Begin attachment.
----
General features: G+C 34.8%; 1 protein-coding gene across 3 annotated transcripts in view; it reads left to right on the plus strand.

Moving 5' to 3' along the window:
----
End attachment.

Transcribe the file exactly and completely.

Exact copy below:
General features: G+C 34.8%; 1 protein-coding gene across 3 annotated transcripts in view; it reads left to right on the plus strand.

Moving 5' to 3' along the window: